Improving investor experience is another way to respond to changing expectations. This year’s CEO survey shows that customer experiences top AWM CEOs’ investment priorities for the coming year, highlighting the extent to which that capability is rising up the boardroom agenda. CEOs also say that having a clear vision of how to create value for customers is the most important enabler in helping them realise strategic goals.

This year’s CEO survey shows that customer experiences top AWM CEOs’ investment priorities for the coming year.

PwC’s 2019 fintech survey, which included responses from financial services (FS) organisations in addition to technology, media and telecommunications (TMT) firms, highlights the importance of setting the right bar for customer experiences. Most AWM and other FS organisations primarily view fintech as a way to improve ease and speed within their markets. By contrast, TMT firms have set the bar higher by harnessing fintech to personalise the services they offer and deliver a superior experience.

Could your business adopt this more ambitiously customised TMT approach — using digitally enabled profiling to build investment portfolios around a client's appetite for ESG or alternatives, for example? If so, what talent and technologies would you need to deliver the necessary customer insight and agility?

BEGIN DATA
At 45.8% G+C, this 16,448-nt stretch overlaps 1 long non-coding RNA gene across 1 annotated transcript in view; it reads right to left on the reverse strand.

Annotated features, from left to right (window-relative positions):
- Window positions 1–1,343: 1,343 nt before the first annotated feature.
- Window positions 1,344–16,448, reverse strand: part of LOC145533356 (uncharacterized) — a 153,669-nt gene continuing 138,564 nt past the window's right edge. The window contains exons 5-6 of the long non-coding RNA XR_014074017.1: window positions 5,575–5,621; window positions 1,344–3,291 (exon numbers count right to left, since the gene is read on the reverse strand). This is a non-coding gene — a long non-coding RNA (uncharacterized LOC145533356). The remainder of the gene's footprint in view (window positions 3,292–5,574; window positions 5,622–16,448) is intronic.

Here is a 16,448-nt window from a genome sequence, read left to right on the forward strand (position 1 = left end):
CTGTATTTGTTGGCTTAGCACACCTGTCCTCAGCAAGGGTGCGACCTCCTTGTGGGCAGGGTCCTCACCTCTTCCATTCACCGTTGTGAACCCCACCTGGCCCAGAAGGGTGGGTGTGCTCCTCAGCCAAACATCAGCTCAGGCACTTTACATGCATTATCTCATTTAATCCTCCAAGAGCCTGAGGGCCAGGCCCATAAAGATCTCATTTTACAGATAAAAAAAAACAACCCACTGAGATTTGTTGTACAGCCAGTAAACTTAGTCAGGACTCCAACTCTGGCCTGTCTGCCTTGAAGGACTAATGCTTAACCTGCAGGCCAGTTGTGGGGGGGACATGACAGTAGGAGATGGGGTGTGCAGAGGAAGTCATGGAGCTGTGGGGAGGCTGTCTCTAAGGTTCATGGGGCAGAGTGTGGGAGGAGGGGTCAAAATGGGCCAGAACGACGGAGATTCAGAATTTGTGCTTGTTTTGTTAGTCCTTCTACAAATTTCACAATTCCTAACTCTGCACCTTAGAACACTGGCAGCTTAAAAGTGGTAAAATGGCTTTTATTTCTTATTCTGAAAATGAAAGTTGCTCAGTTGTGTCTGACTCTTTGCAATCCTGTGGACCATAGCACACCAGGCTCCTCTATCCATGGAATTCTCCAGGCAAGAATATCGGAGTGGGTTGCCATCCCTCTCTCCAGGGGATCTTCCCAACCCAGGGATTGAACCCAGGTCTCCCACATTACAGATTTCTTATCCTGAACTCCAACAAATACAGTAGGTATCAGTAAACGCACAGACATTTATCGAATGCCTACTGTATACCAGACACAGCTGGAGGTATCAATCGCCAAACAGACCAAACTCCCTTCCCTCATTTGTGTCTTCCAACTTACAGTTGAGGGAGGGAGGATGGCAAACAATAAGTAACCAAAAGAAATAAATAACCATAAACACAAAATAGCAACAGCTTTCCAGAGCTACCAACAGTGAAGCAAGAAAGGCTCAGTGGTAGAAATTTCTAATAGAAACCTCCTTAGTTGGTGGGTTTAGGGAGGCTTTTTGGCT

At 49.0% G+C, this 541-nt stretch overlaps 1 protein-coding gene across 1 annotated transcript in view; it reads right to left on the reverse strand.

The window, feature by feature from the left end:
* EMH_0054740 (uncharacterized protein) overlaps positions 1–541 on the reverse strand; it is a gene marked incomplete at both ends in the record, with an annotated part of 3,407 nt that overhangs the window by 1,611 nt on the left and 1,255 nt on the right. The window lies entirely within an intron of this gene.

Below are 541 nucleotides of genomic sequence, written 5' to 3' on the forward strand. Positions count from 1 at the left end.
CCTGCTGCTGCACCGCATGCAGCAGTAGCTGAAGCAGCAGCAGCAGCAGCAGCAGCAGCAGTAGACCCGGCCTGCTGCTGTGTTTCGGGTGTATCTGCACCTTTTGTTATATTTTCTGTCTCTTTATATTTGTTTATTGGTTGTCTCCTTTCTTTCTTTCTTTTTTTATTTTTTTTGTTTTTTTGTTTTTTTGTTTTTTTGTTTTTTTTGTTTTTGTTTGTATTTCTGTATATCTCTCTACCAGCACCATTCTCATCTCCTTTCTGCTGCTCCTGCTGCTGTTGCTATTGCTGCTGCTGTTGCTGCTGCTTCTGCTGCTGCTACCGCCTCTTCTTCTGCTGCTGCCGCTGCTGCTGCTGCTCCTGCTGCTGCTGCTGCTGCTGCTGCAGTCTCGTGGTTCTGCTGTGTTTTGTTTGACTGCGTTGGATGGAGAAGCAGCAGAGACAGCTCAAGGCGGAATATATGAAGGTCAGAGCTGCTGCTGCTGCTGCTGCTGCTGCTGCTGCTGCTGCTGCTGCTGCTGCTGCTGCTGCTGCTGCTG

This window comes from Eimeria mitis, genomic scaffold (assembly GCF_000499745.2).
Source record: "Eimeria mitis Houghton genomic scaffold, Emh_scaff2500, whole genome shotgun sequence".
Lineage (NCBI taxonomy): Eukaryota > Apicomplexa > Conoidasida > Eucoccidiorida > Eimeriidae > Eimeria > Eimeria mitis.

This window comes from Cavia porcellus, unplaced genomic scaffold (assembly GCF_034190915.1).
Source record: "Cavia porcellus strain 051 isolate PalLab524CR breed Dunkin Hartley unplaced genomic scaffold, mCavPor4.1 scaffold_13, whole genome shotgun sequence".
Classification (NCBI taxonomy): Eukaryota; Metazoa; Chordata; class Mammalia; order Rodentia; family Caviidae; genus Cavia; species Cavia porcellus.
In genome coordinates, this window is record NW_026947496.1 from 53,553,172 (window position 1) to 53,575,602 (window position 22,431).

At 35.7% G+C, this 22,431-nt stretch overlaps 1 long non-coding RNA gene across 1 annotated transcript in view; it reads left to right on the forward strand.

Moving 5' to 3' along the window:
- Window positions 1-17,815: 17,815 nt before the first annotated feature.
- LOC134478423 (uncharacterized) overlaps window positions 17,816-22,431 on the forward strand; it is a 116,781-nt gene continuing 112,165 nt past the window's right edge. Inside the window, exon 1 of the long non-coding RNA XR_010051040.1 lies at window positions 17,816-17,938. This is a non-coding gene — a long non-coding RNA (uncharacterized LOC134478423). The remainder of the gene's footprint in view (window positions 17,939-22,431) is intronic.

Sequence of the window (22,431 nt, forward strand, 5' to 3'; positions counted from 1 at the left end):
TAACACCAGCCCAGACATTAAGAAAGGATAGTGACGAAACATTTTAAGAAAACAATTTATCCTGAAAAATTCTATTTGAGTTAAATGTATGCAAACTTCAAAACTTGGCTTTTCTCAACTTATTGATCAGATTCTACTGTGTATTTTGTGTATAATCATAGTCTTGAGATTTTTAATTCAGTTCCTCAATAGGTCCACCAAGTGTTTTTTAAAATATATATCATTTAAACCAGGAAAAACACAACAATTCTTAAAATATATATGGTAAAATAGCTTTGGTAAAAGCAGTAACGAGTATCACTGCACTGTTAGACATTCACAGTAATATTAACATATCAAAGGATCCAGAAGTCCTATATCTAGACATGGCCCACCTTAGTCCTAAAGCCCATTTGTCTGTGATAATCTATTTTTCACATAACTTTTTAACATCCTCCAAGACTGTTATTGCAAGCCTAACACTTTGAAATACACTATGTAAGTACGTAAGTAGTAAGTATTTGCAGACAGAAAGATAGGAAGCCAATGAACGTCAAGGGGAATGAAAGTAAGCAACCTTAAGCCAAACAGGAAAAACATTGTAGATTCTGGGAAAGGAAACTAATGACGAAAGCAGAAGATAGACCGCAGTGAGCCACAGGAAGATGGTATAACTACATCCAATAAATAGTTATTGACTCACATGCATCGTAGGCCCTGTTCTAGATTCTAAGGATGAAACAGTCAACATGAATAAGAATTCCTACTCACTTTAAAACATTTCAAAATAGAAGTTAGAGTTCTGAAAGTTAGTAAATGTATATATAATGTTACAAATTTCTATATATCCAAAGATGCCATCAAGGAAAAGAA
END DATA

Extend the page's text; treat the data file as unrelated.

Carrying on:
Fundamental technological improvements across the enterprise, including digital enhancements, are important to improving customer experiences because they help to provide a true front-to-back view of investor demands and how to meet them. And core technological transformation and a shift to the cloud (including application programming interfaces and third-party integration) go hand in hand.

Workforce upskilling is equally critical in meeting customer expectations and making the most of new systems capabilities. Although PwC’s CEO survey reports that most AWM firms are making some headway, less than 20% report significant progress in key areas such as defining the skills that will drive future growth strategy and improving workers’ and leaders’ knowledge of technology.

Four steps to success

Four key priorities stand out for both scale and niche players:

1. Redefine your purpose

It’s important to balance financial performance with an organisational mission that reflects investors’ changing priorities in areas such as sustainability and social inclusion.

2. Sharpen productivity and optimise spend

Make your business as lean as possible, but remember that this isn’t just about efficiency but also about productivity and focusing on 'good costs' that do the most to meet changing demands and capitalise on opportunities.

3. Upskill from within

With margins constrained, you can’t afford to keep paying more for top talent. It’s important to develop talent from within your workforce.

4. Borrow capabilities

By collaborating and integrating third-party platforms, you can offer multiasset solutions and best-in-class-products and services and get the latest tech in a cost-effective way.

So, this year, while you’ll probably need to work harder for returns, you can also differentiate your business by making wise, productive investments and addressing fundamental questions about what you want to achieve and how you can best deliver for your clients and wider stakeholders.